ZooSegNet: An Ensemble of Zooplankton Classification and Segmentation for Optimal False Positive-False Negative Trade-Off

By: Mayank Anand *, Natasha Hynes, Amit Baroi, Alex Pottier, Kim Davies


In the realm of oceanic ecosystems, the vital role of zooplankton in maintaining equilibrium and facilitating essential Earth processes has garnered significant attention. Addressing the intricate challenge of accurately recognizing zooplankton is essential for scientific studies and measurements. However, the manual identification of zooplankton, while indispensable, is hindered by its labor-intensive and time-consuming nature, primarily due to the requirement for specialized expertise. The emergence of deep learning has opened up a transformative avenue for progress, leveraging its impressive performance in various classification and segmentation tasks. In this research, we present an innovative computer vision solution designed to classify shadowgraph images of zooplanktons. Our approach involves an ensemble of convolutional neural networks strategically combined to strike an optimal balance between minimizing False Positives and False Negatives. This concerted fusion has yielded a remarkable inference accuracy of 94.42%. Moreover, we introduce an encoder-decoder Image Segmentation model, enhanced by convolution and deconvolution layers. This model excels in generating masks that surpass the fidelity of true masks, highlighting its potential for meticulous delineation.

Table of Contents

1. Introduction

1.1 Motivation

The driving force behind our research originates from the intricate and laborious task of manually identifying zooplankton within shadowgraph images. This process necessitates specialized expertise to discern relevant images, leading to a significant time investment that hinders the progress of concurrent research efforts. Recognizing this predicament as a pivotal concern, we have framed our study to address these challenges and propel the field forward. While considerable research has been conducted in recent times, particularly in lake zooplankton studies such as the work by Sreenath Kyathanahally et al. [1], the challenges are amplified when dealing with seawater from the Bay of Fundy. This environment presents a unique challenge as a substantial portion of the images do not contain identifiable animals. Consequently, this leads to a highly imbalanced dataset, setting it apart from other studies where datasets are more evenly distributed. Convolutional neural networks, although widely successful in balanced datasets, face challenges in our scenario. To highlight the disparity, consider the barplot below, illustrating the distribution of images containing animals in our training dataset in comparison to other freshwater studies.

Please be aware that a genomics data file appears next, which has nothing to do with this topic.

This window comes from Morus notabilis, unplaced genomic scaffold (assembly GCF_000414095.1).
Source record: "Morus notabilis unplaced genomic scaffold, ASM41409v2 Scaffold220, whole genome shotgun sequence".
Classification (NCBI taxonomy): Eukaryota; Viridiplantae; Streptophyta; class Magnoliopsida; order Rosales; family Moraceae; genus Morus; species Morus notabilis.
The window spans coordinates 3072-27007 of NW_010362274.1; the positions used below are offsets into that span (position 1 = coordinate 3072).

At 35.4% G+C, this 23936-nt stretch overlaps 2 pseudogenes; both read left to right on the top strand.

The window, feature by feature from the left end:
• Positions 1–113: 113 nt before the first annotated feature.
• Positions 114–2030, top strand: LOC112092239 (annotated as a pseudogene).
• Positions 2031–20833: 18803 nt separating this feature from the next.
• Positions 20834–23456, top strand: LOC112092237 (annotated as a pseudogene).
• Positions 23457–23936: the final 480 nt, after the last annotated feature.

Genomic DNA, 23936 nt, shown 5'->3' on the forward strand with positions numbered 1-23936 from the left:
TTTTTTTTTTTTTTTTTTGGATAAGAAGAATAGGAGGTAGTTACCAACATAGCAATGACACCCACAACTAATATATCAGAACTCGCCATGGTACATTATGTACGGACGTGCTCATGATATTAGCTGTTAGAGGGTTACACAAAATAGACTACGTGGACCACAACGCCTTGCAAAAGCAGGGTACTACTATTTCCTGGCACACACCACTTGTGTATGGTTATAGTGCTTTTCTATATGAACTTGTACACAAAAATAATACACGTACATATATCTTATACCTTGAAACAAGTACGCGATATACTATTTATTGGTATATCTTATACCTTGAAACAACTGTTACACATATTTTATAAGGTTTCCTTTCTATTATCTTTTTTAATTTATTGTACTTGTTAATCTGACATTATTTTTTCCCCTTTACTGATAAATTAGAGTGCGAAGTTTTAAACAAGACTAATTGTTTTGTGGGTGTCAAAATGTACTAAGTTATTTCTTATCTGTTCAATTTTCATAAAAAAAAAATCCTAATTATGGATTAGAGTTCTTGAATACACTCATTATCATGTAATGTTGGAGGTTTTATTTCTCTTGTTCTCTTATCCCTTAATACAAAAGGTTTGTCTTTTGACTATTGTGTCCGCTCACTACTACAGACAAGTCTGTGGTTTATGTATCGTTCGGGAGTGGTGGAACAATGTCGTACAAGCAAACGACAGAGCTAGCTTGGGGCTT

The image on the left shows a bar plot of our dataset in comparison to an ideal dataset that is much more balanced, as demonstrated by Sreenath Kyathanahally et al. [1].

1.2 Problem Statement

The research focuses on addressing the following problem statement: For a given uncropped image, we aim to determine whether the image contains an animal. Furthermore, if an animal is detected, our objective is to pinpoint its exact location within the image. To address this, we first developed a binary classifier to filter and identify relevant images containing animals. Subsequent to classification, we designed a segmentation model to precisely locate the animal within the selected images.

2. Materials and Methods

2.1 Exploratory Data Analysis and Early Experiments

Our dataset, comprising approximately 41,860 images, offers a wealth of information. Among these, 12,794 images have been meticulously annotated by experts from the Biological Sciences Lab at the University of New Brunswick. Out of these annotated images, 1,734 contain animals. Below, on the left, show the images we obtained after clipping from annotations. We created a small animation from a subset of cropped images, as shown. On the right, we have a similar animation with uncropped images.

Image showing cropped images in the form of a .gif.

Image showing uncropped images in the form of a .gif.

The annotations not only identify the presence of animals within the images but also provide precise information about their locations. This information is neatly documented in an accompanying CSV file. It’s worth noting that the annotations vary in form, ranging from polygonal outlines to square bounding boxes, as shown in the images below. These variations posed challenges when creating masks for segmentation later on.

Image showing a bounding box around an animal.

Image showing polygonal dots around an animal.

We set out to explore both avenues of deep learning: unsupervised and supervised approaches. We began by employing an unsupervised learning method. We designed two autoencoders to encode two types of images we possessed: uncropped images and cropped images. The latter were generated using annotations from the provided CSV file. Following the encoding process, we applied EM clustering to the resulting latent vectors obtained from encoding these images. Subsequently, we generated t-SNE plots for both experiments. Upon analyzing the clusters, it became apparent that images containing animals displayed a high degree of dispersion, as illustrated in the accompanying t-SNE plots. While we achieved meaningful clusters, the approach faltered for uncropped images due to a significant amount of black pixels present in images from the shadowgraph lens. This led to uninformative latent vectors, resulting in high similarity among most vectors within the vector space.